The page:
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UWI St Augustine valedictorian Joshua Ramjattan.

The 2021 graduates of the University of the West Indies’ St Augustine Campus have been recognised as one of the cohorts who have had to demonstrate the most resilience and adaptability in order to overcome the unprecedented challenge the COVID-19 pandemic has created.

In commending his fellow university-mates during yesterday’s virtual graduation ceremony for the Faculties of Science & Technology and Food and Agriculture, valedictorian Joshua Ramjattan described their journey as one which “has been uniquely unconventional in every sense of the word.”

He said while life is seldom predictable, it would be a gross understatement to say that 2020 did not present an unprecedented challenge for all.

Delivering the valedictory speech from the campus football field, Ramjattan said despite the research and development which have occurred in the area of science and technology, “it is often difficult to consider how rapidly and drastically our lives were forced to change in March of 2020 when this invisible pathogen was recorded to have breached our borders.”

He recalled studying in his apartment on March 13, 2020, for a Statistics exam that same day, when the news first broke that schools and universities would be closed for one week following Trinidad and Tobago’s first recorded case of COVID-19.

Ramjattan remembered, “Later that evening, many of us Math students wrote that exam in the C1 classroom, completely unaware of what the next week would look like. That was my last memory on this campus.”

Forced to transition within one week to a mode of learning with which, for the most part, the graduates had been unfamiliar, he revealed that the C3 lecture room and FST 114 had been abruptly transformed into a virtual classroom…limited to a shared screen, a chat-box and a ‘raise hand’ feature for questions.

“Make no mistake, this was no easy undertaking,” he said.

Ramjattan admitted, “The loss of human connection eventually began to take its toll on us.

“Knowledge was not retained in the typical way. Exams were written on paper while reading questions on a computer monitor, all while clinging on to the last glimmer of hope that our Wi-Fi and electricity would hold out for the duration of the exam. Somehow, we endured.”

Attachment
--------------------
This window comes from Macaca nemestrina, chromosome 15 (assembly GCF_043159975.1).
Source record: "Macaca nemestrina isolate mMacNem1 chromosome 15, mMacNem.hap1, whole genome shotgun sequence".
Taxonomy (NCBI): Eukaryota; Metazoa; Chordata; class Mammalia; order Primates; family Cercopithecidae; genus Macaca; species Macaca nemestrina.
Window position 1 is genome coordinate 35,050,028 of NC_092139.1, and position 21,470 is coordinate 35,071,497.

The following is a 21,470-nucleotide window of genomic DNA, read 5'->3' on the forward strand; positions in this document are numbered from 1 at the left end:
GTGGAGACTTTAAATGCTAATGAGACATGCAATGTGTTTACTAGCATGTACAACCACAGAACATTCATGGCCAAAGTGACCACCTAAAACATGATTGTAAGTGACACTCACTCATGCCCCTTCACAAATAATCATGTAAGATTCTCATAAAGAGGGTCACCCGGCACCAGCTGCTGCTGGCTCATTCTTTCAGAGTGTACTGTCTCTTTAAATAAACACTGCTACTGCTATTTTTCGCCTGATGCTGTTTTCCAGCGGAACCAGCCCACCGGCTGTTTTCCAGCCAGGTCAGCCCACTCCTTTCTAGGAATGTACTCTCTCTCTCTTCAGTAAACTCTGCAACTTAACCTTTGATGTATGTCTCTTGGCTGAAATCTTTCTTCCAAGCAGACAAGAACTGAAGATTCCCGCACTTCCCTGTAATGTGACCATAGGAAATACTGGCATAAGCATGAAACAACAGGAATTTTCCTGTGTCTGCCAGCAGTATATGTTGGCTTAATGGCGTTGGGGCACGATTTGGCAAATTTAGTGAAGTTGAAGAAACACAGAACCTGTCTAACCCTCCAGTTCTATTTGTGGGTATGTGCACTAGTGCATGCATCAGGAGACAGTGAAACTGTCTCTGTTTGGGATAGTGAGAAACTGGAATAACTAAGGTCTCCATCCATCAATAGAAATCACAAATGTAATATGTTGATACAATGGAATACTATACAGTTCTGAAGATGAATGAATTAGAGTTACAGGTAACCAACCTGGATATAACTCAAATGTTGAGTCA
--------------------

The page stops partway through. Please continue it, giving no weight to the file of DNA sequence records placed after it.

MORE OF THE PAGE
Applauding the achievements of the graduating faculties in the face of the adversities they had all faced during the pandemic, he noted, “I continue to be amazed and inspired by all students at all levels of our education system who are still in this fight today, pressing forward despite the challenges of virtual learning. We are part of a generation asked to dispose with the business-as-usual approaches and reinvent the shape of the box.”

Looking ahead as they bid farewell to this chapter, Ramjattan advised, “No class of graduates ever enters a perfect world. Yet, it is safe to say that we are moving into a truly remarkable period of human existence, filled with its own distinct problems. We are still dealing with a deadly pandemic, with new variants and inequality in global vaccine distribution, as well as vaccine hesitancy.”

Noting the entire world was plagued by the effects of climate change, crime, inequality, food insecurity and underemployment, Ramjattan said, “These problems require radical responses and an exceptional class of persons ready and willing to challenge the status quo on the previous attempts at solutions. The world needs persons like the environmental scientists among us, who will be resolute in expanding our investment in renewable and alternative sources of energy.

“Graduates, the unfortunate reality is that our generation does not have the privilege of a choice when it comes to such problems. The deadline to act has come and gone and we are living through the effects of inaction right now.”

He said policymakers will rely on these graduates for sound scientific data and expertise that will inform their judgements.

“It is imperative that we remember to abide by all the scientific principles and professional codes of conduct which we have been taught,” he advised.

Ramjattan also appealed to persons to engage in some introspection.

“These are not ordinary circumstances, and it is fortunate that we are no ordinary graduates. While the chemists among us may disagree, I believe that the carbon atoms from which we are made are more strongly bonded than in any group of graduates who have come and gone before us. We are not made of the same material as others. We have been tested, pushed to the breaking point and the limit of our potential was sought.

“The mathematicians among us know there is no greater proof than this past year and a half to know that that limit does not exist. We are uniquely prepared and positioned to confront the problems of tomorrow.”